I enjoyed The Secret Lives of the Four Wives a lot. Shoneyin’s writing is crisp and sparse, and her unspooling of the family’s secrets is satisfying and well-paced. I also enjoyed learning about how dificult modern Nigerian culture can be for women. I get a little provincial in my reading at times – lots of contemporary American settings in the books I choose – so this was a great change of pace, though I could have used even more detail about Nigeria.

Overall, a good read. Thanks to William Morrow for the review copy (Hi FTC!) – I think that’s how this one ended up on my TBR. Give this one a try if the plot sounds appealing – you won’t be disappointed.



Keeping the houseKeeping the House, by Ellen Baker, is a large, meaty family saga about a small town in Wisconsin mostly during and after World War II. There are two parallel stories going at once – first, that of the Mickelson family and their supposedly cursed house, the largest in town; and second, that of Dolly Magnuson, a newlywed in her early 20s who moves to that same small town and becomes obsessed with the Mickelsons and their family history.

Keeping the House is one of those books that makes me really grateful to be born when I did. Two of the main characters are frustrated housewives whose lives are unfulfilling, to say the least. They are homemakers and mothers (or trying to get pregnant), and they are restless and resentful. Most of the women in the book are either married to, involved with, or mother to soldiers/vets/men killed in action, and Keeping the House is also about the brutality of war for both those who fight it and those left behind.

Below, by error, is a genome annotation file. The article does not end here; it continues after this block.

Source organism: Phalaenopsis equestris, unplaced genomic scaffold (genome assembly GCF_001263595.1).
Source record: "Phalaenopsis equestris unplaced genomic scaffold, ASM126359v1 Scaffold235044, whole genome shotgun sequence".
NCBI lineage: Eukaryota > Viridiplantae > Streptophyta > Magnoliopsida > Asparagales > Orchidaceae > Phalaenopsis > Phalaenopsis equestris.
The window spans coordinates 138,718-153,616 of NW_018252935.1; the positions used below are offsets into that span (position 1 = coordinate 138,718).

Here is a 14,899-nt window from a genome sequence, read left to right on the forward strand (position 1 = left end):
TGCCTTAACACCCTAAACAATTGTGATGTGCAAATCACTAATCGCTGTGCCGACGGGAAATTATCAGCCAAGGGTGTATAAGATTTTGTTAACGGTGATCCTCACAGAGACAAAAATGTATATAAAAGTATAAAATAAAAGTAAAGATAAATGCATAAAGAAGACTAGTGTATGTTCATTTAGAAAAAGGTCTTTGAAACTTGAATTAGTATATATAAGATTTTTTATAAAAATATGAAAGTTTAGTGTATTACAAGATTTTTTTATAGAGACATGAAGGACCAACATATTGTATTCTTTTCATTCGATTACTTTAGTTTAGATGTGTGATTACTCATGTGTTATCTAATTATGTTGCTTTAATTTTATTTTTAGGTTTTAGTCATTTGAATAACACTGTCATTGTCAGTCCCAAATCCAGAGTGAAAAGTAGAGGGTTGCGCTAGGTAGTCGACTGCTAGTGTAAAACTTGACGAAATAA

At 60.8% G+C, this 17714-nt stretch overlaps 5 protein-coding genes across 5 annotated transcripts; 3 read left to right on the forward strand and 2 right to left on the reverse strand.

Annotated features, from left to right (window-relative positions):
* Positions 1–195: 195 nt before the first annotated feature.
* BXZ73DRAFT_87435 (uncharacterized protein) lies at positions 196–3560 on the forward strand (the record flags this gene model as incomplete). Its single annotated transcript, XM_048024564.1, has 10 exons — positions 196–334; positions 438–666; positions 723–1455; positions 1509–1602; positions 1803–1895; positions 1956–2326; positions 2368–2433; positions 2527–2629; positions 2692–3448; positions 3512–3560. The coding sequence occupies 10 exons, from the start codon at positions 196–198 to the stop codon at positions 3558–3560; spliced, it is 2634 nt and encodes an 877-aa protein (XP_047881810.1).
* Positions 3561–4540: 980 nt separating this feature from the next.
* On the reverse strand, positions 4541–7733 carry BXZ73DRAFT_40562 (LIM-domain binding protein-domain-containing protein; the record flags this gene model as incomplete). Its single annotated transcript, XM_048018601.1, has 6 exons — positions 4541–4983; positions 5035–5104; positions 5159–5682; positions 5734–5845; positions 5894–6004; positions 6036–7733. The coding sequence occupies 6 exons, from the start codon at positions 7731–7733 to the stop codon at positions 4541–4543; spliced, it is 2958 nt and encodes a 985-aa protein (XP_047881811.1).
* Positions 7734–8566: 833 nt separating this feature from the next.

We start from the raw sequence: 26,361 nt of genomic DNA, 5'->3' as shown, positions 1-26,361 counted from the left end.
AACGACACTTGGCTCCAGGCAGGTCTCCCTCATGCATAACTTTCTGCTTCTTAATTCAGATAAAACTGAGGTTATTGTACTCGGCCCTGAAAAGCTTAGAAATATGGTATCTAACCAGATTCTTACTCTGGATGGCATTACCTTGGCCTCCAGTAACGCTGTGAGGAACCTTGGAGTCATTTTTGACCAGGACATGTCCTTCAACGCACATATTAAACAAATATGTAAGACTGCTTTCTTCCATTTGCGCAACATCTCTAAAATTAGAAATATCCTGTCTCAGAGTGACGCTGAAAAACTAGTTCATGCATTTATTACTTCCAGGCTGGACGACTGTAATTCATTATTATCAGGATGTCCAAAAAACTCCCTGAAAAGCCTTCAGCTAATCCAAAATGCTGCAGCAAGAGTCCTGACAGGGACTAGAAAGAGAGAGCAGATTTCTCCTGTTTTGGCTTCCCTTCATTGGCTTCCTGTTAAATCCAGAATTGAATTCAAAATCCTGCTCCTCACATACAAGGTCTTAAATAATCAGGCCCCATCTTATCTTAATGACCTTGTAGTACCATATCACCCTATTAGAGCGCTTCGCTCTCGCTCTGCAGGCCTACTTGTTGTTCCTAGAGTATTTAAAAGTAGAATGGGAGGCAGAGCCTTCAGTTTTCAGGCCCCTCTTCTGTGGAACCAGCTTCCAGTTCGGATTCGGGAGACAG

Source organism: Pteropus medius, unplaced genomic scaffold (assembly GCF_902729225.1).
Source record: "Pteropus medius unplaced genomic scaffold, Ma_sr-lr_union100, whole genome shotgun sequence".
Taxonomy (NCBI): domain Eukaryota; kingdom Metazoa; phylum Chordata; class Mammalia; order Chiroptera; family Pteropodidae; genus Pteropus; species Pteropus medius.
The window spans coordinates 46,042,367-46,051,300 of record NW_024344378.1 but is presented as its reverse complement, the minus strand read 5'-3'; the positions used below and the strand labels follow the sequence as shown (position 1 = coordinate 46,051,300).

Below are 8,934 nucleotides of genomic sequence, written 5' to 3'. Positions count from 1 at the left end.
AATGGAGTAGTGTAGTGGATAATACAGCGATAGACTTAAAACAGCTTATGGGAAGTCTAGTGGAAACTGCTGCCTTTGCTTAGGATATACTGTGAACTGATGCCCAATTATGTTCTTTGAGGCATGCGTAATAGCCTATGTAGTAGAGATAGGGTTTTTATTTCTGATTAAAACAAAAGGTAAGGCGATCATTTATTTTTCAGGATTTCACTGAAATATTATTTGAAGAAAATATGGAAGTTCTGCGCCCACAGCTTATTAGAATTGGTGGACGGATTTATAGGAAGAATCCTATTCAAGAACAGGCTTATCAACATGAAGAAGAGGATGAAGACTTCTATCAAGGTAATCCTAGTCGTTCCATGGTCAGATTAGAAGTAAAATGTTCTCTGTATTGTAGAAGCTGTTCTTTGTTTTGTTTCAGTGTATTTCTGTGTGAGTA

Keeping the House has a lot of things I like in a book – historical American setting, family domestic drama and detailed, observant writing. For me, the book took a bit of a turn toward the end, when it started bordering on melodrama. Too many little plot twists that were unlikely (such as women getting pregnant the first and only time they were with the wrong man), too many secrets, too much focus on one unstable character and his abhorrent (yet always excused) behavior. I was of course too deeply involved with the book to give up at that point, but I did start to roll my eyes a bit.

Keeping the House is a long book, and despite its faults, I am glad I read it. I ceratinly got wrapped up in it, and I liked the setting and subject matter. I listened to this one mostly on audio, and the audio version is just OK. The narrator sounds like she is smiling the whole time she is reading, and she (like the book) is a bit overdramatic. 13 discs of that voice is a lot.